The United Nations’ Sustainable Development Goals (SDGs) include peace-building as part of a changing paradigm of how to achieve “development.” As a set of guiding principles that cover a broad range of issues, it is hard to interpret the SDGs as 17 stand-alone goals; the keys to “sustainable development” are difficult to isolate. Hence why the SDGs have expanded beyond pure economics. In particular, Goal 16 is “dedicated to the promotion of peaceful and inclusive societies for sustainable development.”
The Solomon Islands, unfortunately, perfectly exemplifies why SDG 16 is necessary. Without a secure environment, all human efforts can be burnt up and consumed in the slow simmer of violent conflict.
Starting in 1978, the Solomon Islands achieved and sustained peaceful post-colonial independence for two decades. But by late 1998, uneven economic development had aggravated ethnic animosity on Guadalcanal Island. Approximately 1,000 firearms were looted from local police armories and between 2000-2003 ethno-tribal conflict escalated into a civil war. In 1999 economic installations and infrastructure were also targeted, such as Goldridge Mine and Solomon Islands Plantations Limited’s palm-oil plantation. In the ensuing violence, approximately 200 people were killed and 30,000 people were displaced. According to estimates from Amnesty International, at least 100 child soldiers took part in the conflict.
Rising social disruption affected the government’s ability to operate effectively. By 2000, government expenditure far outstripped revenue. That same year, the dysfunctional government was overthrown and all major industries closed or scaled down. Approximately 8,000 jobs were lost with approximately one-quarter of these in the tuna fishing and cannery industry – a heavy blow in a country with population of about 233,000 people over 18 years old. Two-thirds of the nation’s teachers were required to take unpaid leave.
Due to the conflict, the Solomon Islands has seen export revenue drop by 60 percent since 1997. Per capita GDP halved between 2000 and 2006, accompanied with a rise in unemployment. As of 2014, the World Bank estimated the cost of the conflict for Solomon Islands at 134 percent of GDP.
Today, 80 percent of the population has become subsistence farmers or fishers outside the cash economy. Fully 70 percent of the country’s revenue is provided by exporting non-renewable resources, particularly lumber exports. The recovery in employment from 2003 onward has not reached pre-conflict levels. Thanks to these setbacks, the Solomon Islands ranked 157th out of 187 countries on the 2014 UN Human Development Index.
The Solomon Islands exemplifies all the human suffering and social and economic consequences of conflict. Some costs are quantifiable in terms of loss of life, disability, destruction and displacement, while others are not easily tallied in economic terms: the loss of social capital and trust, disruption of education, and forgone investment and trade. Increasingly, insecure investment environments are seen as major obstacles to development. In short, the material foundations for opportunity are destroyed by violent conflict.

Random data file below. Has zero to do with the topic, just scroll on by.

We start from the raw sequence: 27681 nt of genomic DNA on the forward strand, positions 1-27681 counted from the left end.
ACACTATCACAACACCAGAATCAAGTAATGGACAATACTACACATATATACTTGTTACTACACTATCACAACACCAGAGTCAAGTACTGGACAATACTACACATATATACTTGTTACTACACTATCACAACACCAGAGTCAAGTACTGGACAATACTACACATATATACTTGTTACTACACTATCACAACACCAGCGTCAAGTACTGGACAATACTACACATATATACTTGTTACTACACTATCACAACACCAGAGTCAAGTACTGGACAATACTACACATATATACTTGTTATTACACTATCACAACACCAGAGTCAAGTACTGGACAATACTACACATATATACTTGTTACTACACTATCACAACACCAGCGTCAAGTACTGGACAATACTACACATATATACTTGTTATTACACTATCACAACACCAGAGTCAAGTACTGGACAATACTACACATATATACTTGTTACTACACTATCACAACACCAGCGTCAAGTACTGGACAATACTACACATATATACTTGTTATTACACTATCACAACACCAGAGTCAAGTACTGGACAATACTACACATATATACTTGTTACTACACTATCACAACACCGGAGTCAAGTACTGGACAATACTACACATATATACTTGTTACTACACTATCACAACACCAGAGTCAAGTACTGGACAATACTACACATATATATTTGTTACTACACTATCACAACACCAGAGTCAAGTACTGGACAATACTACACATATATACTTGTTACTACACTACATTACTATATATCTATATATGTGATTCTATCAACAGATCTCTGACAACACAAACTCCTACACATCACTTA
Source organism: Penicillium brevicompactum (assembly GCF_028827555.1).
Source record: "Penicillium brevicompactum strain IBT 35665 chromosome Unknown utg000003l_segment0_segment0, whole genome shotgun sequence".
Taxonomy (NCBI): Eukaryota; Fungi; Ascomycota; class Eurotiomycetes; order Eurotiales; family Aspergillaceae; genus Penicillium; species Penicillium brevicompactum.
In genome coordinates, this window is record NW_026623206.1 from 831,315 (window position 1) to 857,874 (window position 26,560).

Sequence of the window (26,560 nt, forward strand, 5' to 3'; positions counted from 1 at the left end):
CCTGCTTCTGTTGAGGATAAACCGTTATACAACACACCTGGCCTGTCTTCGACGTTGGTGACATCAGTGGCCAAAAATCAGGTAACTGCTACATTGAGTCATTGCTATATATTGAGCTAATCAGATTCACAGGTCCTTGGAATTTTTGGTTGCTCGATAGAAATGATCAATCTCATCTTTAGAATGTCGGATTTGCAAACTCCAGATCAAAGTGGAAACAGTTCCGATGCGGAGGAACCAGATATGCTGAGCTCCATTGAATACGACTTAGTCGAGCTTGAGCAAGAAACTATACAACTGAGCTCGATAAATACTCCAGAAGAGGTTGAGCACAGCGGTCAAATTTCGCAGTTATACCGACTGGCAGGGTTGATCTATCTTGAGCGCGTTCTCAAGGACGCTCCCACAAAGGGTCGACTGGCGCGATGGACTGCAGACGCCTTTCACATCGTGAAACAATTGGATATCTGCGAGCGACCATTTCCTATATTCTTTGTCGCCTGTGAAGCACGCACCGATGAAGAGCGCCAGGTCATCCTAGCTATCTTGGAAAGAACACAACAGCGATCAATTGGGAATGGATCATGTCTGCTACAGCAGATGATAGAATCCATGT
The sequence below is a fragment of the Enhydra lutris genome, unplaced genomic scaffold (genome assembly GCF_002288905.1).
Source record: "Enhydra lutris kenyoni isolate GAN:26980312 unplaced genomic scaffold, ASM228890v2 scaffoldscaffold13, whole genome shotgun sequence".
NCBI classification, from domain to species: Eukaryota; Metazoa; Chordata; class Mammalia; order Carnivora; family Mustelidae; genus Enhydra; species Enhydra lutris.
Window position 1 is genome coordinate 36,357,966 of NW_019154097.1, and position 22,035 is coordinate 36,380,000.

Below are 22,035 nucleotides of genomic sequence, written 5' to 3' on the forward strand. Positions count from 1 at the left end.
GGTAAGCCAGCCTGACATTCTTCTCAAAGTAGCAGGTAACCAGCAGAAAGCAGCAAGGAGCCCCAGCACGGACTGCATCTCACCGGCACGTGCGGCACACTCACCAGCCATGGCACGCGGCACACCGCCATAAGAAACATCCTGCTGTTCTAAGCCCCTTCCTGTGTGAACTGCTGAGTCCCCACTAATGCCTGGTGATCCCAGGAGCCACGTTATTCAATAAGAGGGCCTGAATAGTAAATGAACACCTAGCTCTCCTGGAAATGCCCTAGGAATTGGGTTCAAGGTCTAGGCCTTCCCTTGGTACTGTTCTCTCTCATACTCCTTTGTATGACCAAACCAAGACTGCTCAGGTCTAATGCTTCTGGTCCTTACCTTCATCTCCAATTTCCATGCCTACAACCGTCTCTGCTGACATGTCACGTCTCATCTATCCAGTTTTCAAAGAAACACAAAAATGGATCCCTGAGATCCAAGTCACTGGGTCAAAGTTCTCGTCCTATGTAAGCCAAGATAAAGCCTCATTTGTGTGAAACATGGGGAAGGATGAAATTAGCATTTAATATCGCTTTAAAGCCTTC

On average civil wars cost the equivalent of 30 years of GDP growth for a medium sized country. WDR research shows that for every three years that a country is affected by major violence, poverty reduction lags behind by 2.7 percentage points.
The SDGs directly address violence and conflict as an integrated development issue. Global lessons and the changing discourse on the security-development overlap are on display in the Solomon Islands, where disarmament is now firmly linked to progressive political change, social stability, and economic development.
In line with global trends, in the Solomon Islands armed ethnic conflict profoundly reduced the living standards of Solomon Islanders and caused possibly irreparable damage to the economy. Subsequently, the post-conflict environment has yet to see a significant return of previous economic indicators, including living standards. Investing in institutions capable of establishing law and order and delivering services is typically much more cost effective than post-conflict remedial interventions.
Yet even now, the causes of the Solomon Islands’ conflict — uneven access to services, economic opportunities, and development spending — remain unaddressed.
There is no panacea for conflict. However, Goal 16 of the SDGs exemplifies a paradigm shift in the normative language of development. For the Solomon Islands, creating effective, accountable, and transparent institutions capable of establishing rule of law and delivering widespread government services (as articulated in Goal 16) is the first step for development.
In the Solomon Islands’ context, “sustainable development” requires safeguarding human beings and their productivity — from individual property rights to public infrastructure — from the possibility of a new wave of conflict that kills and destroys opportunity and human potential. The social and economic benefits of a fully implemented SDG 16 are one of the most important foundations upon which to build a future development strategy for the Solomon Islands.
Nathan Page has a Masters of Development Studies from University of Melbourne specializing in conflict and development. Nathan is the former project coordinator at Pacific Small Arms Action Group. In 2016 he coordinated a workshop in Solomon Islands with government officials on arms control legislation and procedures.